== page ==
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29 September 2021

Why China’s hostage diplomacy will likely continue

Canada’s diplomatic stand-off with China over Huawei has come to an end. But the fall-out for Ottawa and the West could just be beginning.

By Megan Gibson

When two international flights touched down on 25 September – one in China, the other in Canada – a 33 month-long diplomatic stand-off was brought to an end. 

Meng Wanzhou, an executive at Huawei and heir apparent of the tech giant, received a hero’s welcome in Shenzhen, her company’s home city; she was greeted by exuberant crowds at the airport after reaching an agreement with the US for her release from house arrest in Vancouver. On the other side of the globe, Michael Spavor and Michael Kovrig, widely known as “the two Michaels”, touched down in Calgary after more than 1,000 days in Chinese detention on spurious charges. The two men were greeted by a small group on the tarmac, which included the prime minister, Justin Trudeau, who embraced them. While Canada has much to celebrate with the release of the two men, the ordeal has revealed much thornier issues for the nation – and sends an unequivocal warning to the rest of the world from China. 

The stand-off began in December 2018 when Meng, the chief financial officer of Huawei and daughter of the company’s founder, was arrested in Vancouver at the request of the US. Washington sought Meng’s extradition on charges of bank and wire fraud, and conspiracies to commit bank and wire fraud, as well as claiming that Huawei had violated Iran sanctions. China threatened severe consequences and, just days later, two Canadians living in the country – Spavor, a businessman, and Kovrig, a former diplomat – were arrested on allegations of espionage. Few, however, believed that the detainment of the two Michaels was anything other than retaliation. 

While experts agree that the real conflict was between China and the US, which was pursuing the charges against Meng, Canada that was caught in the middle. From December 2018 onwards, tension between the two nations grew. Ottawa issued a travel advisory cautioning citizens about the possibility of “arbitrary enforcement of local laws”, while Beijing urged its citizens to consider the “risks” of visiting Canada. Minor trade spats between the two countries soon followed. As Meng’s lawyers drew out the extradition process, she remained under house arrest in Vancouver; Spavor and Kovrig, meanwhile, faced an uncertain future in Chinese prison.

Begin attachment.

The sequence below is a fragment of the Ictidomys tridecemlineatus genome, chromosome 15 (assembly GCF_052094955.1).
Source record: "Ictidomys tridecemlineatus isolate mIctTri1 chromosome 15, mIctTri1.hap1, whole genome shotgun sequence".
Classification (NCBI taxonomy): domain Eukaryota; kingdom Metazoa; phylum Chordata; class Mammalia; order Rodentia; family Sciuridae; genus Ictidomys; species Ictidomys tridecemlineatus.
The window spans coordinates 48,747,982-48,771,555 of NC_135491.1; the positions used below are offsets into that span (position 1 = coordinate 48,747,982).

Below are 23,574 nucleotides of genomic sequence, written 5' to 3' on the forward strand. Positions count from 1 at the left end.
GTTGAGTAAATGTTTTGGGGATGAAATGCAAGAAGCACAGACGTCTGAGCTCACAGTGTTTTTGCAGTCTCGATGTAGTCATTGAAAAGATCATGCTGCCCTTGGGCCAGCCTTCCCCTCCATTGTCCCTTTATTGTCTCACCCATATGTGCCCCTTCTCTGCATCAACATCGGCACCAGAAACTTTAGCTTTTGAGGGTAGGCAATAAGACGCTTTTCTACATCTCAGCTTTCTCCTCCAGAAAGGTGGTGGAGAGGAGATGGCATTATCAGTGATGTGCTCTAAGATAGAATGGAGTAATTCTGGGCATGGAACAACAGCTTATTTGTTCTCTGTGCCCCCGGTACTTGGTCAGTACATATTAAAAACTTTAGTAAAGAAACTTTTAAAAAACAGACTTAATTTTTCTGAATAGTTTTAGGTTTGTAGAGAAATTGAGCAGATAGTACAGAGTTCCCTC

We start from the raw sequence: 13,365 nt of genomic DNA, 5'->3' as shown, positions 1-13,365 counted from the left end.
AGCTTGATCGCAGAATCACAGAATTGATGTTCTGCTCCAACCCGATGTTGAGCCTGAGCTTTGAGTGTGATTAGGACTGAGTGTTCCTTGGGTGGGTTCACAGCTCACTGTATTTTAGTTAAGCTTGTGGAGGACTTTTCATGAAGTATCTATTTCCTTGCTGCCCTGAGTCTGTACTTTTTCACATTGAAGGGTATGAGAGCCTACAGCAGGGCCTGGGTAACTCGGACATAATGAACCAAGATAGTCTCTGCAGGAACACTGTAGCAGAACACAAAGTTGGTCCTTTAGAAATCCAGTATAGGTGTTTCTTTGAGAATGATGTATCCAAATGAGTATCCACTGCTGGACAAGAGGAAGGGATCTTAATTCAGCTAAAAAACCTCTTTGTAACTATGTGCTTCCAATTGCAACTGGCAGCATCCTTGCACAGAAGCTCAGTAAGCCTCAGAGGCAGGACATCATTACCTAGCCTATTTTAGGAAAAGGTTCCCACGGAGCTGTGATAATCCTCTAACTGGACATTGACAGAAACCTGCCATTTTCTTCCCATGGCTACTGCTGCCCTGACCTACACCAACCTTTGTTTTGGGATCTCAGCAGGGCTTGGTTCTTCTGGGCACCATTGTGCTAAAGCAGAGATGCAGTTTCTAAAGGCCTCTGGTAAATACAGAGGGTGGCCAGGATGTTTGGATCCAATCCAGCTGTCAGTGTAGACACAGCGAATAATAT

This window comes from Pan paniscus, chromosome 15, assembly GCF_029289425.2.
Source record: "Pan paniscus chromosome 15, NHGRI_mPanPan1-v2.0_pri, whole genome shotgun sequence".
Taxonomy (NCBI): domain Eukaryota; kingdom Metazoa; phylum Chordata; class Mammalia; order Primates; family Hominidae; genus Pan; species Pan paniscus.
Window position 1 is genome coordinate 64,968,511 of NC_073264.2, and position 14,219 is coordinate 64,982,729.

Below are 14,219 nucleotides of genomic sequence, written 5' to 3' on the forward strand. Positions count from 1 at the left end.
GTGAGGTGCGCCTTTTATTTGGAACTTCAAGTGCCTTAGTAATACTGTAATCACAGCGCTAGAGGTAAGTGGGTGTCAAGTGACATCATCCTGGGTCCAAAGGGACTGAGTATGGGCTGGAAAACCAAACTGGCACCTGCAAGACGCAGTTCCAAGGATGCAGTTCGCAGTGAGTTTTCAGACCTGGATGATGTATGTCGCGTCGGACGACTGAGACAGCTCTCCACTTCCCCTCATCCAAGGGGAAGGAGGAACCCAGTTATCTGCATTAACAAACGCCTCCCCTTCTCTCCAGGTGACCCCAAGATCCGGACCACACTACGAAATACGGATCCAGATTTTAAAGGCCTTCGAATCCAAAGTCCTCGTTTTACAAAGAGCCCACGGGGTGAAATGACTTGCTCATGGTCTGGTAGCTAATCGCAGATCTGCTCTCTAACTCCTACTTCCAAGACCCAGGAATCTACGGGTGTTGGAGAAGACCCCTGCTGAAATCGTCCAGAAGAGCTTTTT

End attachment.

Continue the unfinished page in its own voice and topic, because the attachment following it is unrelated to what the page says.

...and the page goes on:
But last week Meng and the US Justice Department reached an agreement in which she accepted responsibility for misrepresenting Huawei’s business dealings in Iran in exchange for dismissed charges and her release. Meng left her Vancouver home shortly after and boarded a flight. Within hours, China had released Spavor and Kovrig. 

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The trade of Meng for the Michaels is surely a relief for Trudeau, who narrowly won a snap election held on 20 September, but serious questions over the country’s relationship with China remain. “The Liberal government is going to have to make some decisions fairly quickly,” said Paul Evans, a professor at the University of British Columbia’s school of public policy and global affairs. First, “​​Trudeau is going to have to make a decision on [whether to allow] Huawei access to 5G here [in Canada].” With public opinion of China’s government in tatters among Canadians, and Trudeau’s next minority government especially susceptible to opposition in parliament, the prime minister is sure to face pressure to take a harder stance when dealing with Beijing.

Yet it’s not just Ottawa that will be reassessing the situation. While few believed that China’s detention of the two Michaels was legitimate, that Beijing made no attempt to pretend that they were anything other than hostages following Meng’s release suggests a nonchalance when it comes to disregarding international norms. “That Beijing did not delay releasing the Michaels further underscores the fact,” said Diana Fu, a political science associate professor at the University of Toronto and non-resident fellow at Brookings Institution. Despite official denials that the detention or release of the Canadians were in any way connected to Meng, in practice, Fu said, “the CCP was never shy about this being a deal: two Canadians for one Chinese”.

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Moreover, the timing also signals that Beijing recognises there will be few meaningful consequences for its “hostage diplomacy”. Though Spavor and Kovrig’s ordeal in many ways revealed a particularly dark aspect of the CCP’s brutality, China’s rising power leaves Western nations, even the US, with few options for deft counter. It’s an issue with no clear resolutions. 

“The world’s second largest economic power is also an aggressive, outwardly-looking authoritarian regime,” said Fu. “The two Michaels are not the first, nor only, hostages and they will not be the last.”

[See also: What Justin Trudeau’s narrow election victory means for Canada]

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